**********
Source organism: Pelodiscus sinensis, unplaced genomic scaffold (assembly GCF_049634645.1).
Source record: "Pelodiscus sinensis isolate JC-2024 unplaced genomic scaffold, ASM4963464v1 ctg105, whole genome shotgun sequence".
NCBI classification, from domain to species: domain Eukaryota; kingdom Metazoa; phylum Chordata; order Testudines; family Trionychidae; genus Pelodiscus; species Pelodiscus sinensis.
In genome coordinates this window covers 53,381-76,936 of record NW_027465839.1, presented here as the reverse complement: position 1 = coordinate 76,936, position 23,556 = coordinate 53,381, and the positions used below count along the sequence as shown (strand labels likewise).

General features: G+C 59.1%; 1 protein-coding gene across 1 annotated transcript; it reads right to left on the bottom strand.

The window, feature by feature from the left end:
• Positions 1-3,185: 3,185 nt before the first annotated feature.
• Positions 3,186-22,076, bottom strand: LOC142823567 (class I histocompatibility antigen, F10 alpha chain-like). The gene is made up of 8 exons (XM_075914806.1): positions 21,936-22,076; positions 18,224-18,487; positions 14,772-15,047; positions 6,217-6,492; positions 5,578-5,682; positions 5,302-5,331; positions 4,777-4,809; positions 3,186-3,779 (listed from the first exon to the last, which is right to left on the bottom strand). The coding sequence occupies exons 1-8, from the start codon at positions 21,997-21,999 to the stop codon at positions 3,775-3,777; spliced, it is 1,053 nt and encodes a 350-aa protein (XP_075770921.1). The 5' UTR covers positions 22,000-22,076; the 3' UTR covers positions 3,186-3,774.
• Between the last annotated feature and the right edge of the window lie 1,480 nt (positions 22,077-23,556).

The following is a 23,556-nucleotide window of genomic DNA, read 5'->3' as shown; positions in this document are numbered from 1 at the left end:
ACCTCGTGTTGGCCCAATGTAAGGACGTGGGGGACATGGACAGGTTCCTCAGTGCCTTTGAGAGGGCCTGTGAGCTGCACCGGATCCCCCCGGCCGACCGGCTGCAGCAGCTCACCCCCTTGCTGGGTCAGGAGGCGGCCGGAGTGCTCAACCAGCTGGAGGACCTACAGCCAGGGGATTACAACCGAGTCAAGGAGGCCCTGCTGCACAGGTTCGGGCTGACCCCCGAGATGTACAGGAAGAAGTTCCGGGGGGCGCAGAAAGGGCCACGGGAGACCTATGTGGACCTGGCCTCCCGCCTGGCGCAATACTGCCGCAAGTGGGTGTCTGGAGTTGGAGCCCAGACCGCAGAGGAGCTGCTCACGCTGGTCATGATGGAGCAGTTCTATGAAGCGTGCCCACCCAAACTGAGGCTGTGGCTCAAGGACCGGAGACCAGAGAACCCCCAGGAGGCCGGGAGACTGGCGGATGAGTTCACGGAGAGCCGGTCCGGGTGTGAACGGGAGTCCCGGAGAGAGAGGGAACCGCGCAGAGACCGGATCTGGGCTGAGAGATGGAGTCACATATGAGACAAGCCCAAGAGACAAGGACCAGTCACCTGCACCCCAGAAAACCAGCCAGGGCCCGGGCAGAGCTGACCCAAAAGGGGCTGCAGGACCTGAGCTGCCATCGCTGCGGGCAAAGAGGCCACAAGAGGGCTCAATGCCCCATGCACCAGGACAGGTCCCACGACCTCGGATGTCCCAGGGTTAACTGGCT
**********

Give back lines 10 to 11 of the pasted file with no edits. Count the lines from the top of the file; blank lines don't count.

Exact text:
The following is a 23,556-nucleotide window of genomic DNA, read 5'->3' as shown; positions in this document are numbered from 1 at the left end:
ACCTCGTGTTGGCCCAATGTAAGGACGTGGGGGACATGGACAGGTTCCTCAGTGCCTTTGAGAGGGCCTGTGAGCTGCACCGGATCCCCCCGGCCGACCGGCTGCAGCAGCTCACCCCCTTGCTGGGTCAGGAGGCGGCCGGAGTGCTCAACCAGCTGGAGGACCTACAGCCAGGGGATTACAACCGAGTCAAGGAGGCCCTGCTGCACAGGTTCGGGCTGACCCCCGAGATGTACAGGAAGAAGTTCCGGGGGGCGCAGAAAGGGCCACGGGAGACCTATGTGGACCTGGCCTCCCGCCTGGCGCAATACTGCCGCAAGTGGGTGTCTGGAGTTGGAGCCCAGACCGCAGAGGAGCTGCTCACGCTGGTCATGATGGAGCAGTTCTATGAAGCGTGCCCACCCAAACTGAGGCTGTGGCTCAAGGACCGGAGACCAGAGAACCCCCAGGAGGCCGGGAGACTGGCGGATGAGTTCACGGAGAGCCGGTCCGGGTGTGAACGGGAGTCCCGGAGAGAGAGGGAACCGCGCAGAGACCGGATCTGGGCTGAGAGATGGAGTCACATATGAGACAAGCCCAAGAGACAAGGACCAGTCACCTGCACCCCAGAAAACCAGCCAGGGCCCGGGCAGAGCTGACCCAAAAGGGGCTGCAGGACCTGAGCTGCCATCGCTGCGGGCAAAGAGGCCACAAGAGGGCTCAATGCCCCATGCACCAGGACAGGTCCCACGACCTCGGATGTCCCAGGGTTAACTGGCT